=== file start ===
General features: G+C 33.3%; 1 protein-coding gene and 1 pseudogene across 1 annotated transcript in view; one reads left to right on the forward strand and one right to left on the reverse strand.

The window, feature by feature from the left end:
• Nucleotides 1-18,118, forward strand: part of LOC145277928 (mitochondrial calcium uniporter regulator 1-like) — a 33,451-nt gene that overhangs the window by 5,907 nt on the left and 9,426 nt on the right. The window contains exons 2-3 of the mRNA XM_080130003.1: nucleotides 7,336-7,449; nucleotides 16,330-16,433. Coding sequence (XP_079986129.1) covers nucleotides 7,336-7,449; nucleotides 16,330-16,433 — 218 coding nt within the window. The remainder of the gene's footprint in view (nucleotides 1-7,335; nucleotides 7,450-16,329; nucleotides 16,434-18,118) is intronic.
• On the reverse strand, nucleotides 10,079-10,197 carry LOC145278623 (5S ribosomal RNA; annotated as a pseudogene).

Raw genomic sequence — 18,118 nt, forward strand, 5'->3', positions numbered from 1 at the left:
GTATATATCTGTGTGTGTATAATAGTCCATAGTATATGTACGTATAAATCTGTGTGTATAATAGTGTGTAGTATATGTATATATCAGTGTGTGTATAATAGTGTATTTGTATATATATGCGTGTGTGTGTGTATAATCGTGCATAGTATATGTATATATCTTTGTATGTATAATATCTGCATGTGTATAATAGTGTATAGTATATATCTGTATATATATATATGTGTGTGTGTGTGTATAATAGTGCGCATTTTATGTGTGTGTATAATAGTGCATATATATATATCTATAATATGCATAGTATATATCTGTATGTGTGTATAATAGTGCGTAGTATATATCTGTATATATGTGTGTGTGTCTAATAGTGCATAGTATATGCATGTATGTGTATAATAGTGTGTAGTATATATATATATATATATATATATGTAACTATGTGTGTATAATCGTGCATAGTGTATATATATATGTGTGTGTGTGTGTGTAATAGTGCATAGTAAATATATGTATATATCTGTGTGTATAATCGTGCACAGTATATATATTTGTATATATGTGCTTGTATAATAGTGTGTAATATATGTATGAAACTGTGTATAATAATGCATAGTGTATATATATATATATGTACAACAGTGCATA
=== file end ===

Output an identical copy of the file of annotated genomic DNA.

General features: G+C 33.3%; 1 protein-coding gene and 1 pseudogene across 1 annotated transcript in view; one reads left to right on the forward strand and one right to left on the reverse strand.

The window, feature by feature from the left end:
• Nucleotides 1-18,118, forward strand: part of LOC145277928 (mitochondrial calcium uniporter regulator 1-like) — a 33,451-nt gene that overhangs the window by 5,907 nt on the left and 9,426 nt on the right. The window contains exons 2-3 of the mRNA XM_080130003.1: nucleotides 7,336-7,449; nucleotides 16,330-16,433. Coding sequence (XP_079986129.1) covers nucleotides 7,336-7,449; nucleotides 16,330-16,433 — 218 coding nt within the window. The remainder of the gene's footprint in view (nucleotides 1-7,335; nucleotides 7,450-16,329; nucleotides 16,434-18,118) is intronic.
• On the reverse strand, nucleotides 10,079-10,197 carry LOC145278623 (5S ribosomal RNA; annotated as a pseudogene).

Raw genomic sequence — 18,118 nt, forward strand, 5'->3', positions numbered from 1 at the left:
GTATATATCTGTGTGTGTATAATAGTCCATAGTATATGTACGTATAAATCTGTGTGTATAATAGTGTGTAGTATATGTATATATCAGTGTGTGTATAATAGTGTATTTGTATATATATGCGTGTGTGTGTGTATAATCGTGCATAGTATATGTATATATCTTTGTATGTATAATATCTGCATGTGTATAATAGTGTATAGTATATATCTGTATATATATATATGTGTGTGTGTGTGTATAATAGTGCGCATTTTATGTGTGTGTATAATAGTGCATATATATATATCTATAATATGCATAGTATATATCTGTATGTGTGTATAATAGTGCGTAGTATATATCTGTATATATGTGTGTGTGTCTAATAGTGCATAGTATATGCATGTATGTGTATAATAGTGTGTAGTATATATATATATATATATATATATGTAACTATGTGTGTATAATCGTGCATAGTGTATATATATATGTGTGTGTGTGTGTGTAATAGTGCATAGTAAATATATGTATATATCTGTGTGTATAATCGTGCACAGTATATATATTTGTATATATGTGCTTGTATAATAGTGTGTAATATATGTATGAAACTGTGTATAATAATGCATAGTGTATATATATATATATGTACAACAGTGCATA